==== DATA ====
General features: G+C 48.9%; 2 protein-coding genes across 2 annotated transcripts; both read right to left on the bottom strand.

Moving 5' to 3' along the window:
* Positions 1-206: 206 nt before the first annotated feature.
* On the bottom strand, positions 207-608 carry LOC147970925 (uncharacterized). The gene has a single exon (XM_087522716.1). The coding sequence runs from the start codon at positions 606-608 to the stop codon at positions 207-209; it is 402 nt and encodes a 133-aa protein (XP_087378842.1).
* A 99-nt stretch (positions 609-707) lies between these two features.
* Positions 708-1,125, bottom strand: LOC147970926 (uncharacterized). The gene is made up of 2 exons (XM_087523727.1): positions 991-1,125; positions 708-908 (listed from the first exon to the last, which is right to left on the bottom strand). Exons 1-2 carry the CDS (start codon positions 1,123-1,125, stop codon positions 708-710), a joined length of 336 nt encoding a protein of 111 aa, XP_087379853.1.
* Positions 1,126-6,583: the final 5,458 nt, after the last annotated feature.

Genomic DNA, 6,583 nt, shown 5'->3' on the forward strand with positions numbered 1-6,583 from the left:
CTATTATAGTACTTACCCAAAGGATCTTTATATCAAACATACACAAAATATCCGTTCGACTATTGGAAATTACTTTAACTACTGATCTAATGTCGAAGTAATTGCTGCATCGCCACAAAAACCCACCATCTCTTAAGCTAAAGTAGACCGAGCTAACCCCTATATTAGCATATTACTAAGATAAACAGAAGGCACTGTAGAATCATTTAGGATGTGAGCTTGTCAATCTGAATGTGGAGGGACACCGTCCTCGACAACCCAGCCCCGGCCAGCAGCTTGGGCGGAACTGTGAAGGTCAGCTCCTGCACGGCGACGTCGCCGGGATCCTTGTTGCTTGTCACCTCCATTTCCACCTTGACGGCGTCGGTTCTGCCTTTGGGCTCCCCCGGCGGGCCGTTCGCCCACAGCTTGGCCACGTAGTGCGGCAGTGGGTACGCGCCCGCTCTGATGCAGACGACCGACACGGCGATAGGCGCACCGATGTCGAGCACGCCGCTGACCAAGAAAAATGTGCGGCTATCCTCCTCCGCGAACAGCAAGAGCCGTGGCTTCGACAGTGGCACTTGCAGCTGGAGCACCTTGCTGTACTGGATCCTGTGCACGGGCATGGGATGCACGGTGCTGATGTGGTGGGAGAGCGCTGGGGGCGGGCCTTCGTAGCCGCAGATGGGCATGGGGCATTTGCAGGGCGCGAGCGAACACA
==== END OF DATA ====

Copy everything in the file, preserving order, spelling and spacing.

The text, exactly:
General features: G+C 48.9%; 2 protein-coding genes across 2 annotated transcripts; both read right to left on the bottom strand.

Moving 5' to 3' along the window:
* Positions 1-206: 206 nt before the first annotated feature.
* On the bottom strand, positions 207-608 carry LOC147970925 (uncharacterized). The gene has a single exon (XM_087522716.1). The coding sequence runs from the start codon at positions 606-608 to the stop codon at positions 207-209; it is 402 nt and encodes a 133-aa protein (XP_087378842.1).
* A 99-nt stretch (positions 609-707) lies between these two features.
* Positions 708-1,125, bottom strand: LOC147970926 (uncharacterized). The gene is made up of 2 exons (XM_087523727.1): positions 991-1,125; positions 708-908 (listed from the first exon to the last, which is right to left on the bottom strand). Exons 1-2 carry the CDS (start codon positions 1,123-1,125, stop codon positions 708-710), a joined length of 336 nt encoding a protein of 111 aa, XP_087379853.1.
* Positions 1,126-6,583: the final 5,458 nt, after the last annotated feature.

Genomic DNA, 6,583 nt, shown 5'->3' on the forward strand with positions numbered 1-6,583 from the left:
CTATTATAGTACTTACCCAAAGGATCTTTATATCAAACATACACAAAATATCCGTTCGACTATTGGAAATTACTTTAACTACTGATCTAATGTCGAAGTAATTGCTGCATCGCCACAAAAACCCACCATCTCTTAAGCTAAAGTAGACCGAGCTAACCCCTATATTAGCATATTACTAAGATAAACAGAAGGCACTGTAGAATCATTTAGGATGTGAGCTTGTCAATCTGAATGTGGAGGGACACCGTCCTCGACAACCCAGCCCCGGCCAGCAGCTTGGGCGGAACTGTGAAGGTCAGCTCCTGCACGGCGACGTCGCCGGGATCCTTGTTGCTTGTCACCTCCATTTCCACCTTGACGGCGTCGGTTCTGCCTTTGGGCTCCCCCGGCGGGCCGTTCGCCCACAGCTTGGCCACGTAGTGCGGCAGTGGGTACGCGCCCGCTCTGATGCAGACGACCGACACGGCGATAGGCGCACCGATGTCGAGCACGCCGCTGACCAAGAAAAATGTGCGGCTATCCTCCTCCGCGAACAGCAAGAGCCGTGGCTTCGACAGTGGCACTTGCAGCTGGAGCACCTTGCTGTACTGGATCCTGTGCACGGGCATGGGATGCACGGTGCTGATGTGGTGGGAGAGCGCTGGGGGCGGGCCTTCGTAGCCGCAGATGGGCATGGGGCATTTGCAGGGCGCGAGCGAACACA